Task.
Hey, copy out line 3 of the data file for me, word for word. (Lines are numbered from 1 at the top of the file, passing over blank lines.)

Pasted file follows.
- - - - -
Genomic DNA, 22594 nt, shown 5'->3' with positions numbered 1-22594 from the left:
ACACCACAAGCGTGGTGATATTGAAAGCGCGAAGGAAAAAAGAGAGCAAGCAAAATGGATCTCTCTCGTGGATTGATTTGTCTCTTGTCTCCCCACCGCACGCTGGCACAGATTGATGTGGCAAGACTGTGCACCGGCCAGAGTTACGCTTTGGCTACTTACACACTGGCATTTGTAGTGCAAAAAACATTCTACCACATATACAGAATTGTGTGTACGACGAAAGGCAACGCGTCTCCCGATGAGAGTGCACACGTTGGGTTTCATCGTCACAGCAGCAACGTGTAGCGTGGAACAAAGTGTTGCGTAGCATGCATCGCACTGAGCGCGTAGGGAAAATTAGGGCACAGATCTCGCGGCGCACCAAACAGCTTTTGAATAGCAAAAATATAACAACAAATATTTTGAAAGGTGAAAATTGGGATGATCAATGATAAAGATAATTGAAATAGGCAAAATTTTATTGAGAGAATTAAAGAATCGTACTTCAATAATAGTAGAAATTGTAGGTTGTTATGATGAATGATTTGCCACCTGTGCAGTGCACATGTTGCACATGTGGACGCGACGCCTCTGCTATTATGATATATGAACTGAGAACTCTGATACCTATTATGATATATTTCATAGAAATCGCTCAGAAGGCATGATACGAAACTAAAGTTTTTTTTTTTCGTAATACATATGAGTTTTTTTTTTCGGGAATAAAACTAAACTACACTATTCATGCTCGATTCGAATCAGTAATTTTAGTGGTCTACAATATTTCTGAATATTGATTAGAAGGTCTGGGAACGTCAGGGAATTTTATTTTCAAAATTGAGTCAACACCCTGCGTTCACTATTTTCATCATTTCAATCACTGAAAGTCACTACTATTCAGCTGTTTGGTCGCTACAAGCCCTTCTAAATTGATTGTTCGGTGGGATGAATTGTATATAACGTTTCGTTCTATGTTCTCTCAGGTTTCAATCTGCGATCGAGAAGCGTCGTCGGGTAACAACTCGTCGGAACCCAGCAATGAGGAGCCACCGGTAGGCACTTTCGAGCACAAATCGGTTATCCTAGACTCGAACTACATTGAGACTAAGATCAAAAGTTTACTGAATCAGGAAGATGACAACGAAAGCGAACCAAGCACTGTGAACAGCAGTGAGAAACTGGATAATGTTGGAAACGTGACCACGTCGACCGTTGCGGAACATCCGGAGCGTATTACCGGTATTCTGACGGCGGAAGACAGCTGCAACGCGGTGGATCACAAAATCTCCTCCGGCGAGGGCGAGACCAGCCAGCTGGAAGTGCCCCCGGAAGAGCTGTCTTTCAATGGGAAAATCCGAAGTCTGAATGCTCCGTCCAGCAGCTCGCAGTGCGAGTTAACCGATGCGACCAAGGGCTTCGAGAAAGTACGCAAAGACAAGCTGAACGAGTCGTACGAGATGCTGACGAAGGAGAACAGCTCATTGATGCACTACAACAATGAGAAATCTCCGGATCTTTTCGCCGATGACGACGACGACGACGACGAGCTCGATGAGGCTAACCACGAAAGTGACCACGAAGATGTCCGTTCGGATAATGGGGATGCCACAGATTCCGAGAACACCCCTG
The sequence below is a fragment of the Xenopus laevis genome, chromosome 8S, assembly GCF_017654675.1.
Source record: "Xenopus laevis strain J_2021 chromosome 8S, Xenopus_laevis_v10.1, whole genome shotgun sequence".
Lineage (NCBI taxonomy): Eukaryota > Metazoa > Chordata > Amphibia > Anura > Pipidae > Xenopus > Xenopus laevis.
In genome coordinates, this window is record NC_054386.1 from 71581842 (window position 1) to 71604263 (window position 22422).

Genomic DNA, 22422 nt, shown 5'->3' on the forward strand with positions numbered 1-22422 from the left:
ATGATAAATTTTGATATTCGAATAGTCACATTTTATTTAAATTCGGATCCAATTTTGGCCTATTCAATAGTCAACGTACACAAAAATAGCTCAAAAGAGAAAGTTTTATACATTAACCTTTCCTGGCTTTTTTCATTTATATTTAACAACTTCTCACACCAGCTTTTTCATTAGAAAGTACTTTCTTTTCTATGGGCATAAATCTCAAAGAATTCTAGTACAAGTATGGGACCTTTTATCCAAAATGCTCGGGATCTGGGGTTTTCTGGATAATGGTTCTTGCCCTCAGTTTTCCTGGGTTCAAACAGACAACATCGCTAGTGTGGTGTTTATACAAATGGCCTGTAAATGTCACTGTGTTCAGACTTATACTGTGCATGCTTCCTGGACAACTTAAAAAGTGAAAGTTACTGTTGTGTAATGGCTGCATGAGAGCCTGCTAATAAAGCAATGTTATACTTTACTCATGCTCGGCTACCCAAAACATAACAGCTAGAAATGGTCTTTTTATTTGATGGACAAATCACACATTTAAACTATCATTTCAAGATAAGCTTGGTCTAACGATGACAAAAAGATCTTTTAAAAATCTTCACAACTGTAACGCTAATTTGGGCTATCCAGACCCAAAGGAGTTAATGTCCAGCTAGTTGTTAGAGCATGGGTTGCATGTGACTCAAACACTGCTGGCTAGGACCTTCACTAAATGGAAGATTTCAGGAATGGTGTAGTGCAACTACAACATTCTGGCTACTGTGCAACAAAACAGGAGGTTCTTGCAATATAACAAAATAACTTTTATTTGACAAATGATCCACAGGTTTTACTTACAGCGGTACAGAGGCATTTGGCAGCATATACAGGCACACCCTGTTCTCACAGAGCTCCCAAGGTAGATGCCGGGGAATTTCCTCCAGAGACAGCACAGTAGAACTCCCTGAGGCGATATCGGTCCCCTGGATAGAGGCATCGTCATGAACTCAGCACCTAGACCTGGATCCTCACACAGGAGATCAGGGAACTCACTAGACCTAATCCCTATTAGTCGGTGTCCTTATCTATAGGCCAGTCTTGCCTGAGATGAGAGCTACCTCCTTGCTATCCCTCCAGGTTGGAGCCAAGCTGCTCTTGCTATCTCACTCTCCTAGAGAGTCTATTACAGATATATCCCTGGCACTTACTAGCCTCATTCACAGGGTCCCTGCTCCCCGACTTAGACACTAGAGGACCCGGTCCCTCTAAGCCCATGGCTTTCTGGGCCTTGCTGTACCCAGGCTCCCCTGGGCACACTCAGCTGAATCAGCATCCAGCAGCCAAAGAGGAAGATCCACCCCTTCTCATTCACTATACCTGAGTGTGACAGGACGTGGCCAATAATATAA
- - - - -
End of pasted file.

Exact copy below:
The sequence below is a fragment of the Xenopus laevis genome, chromosome 8S, assembly GCF_017654675.1.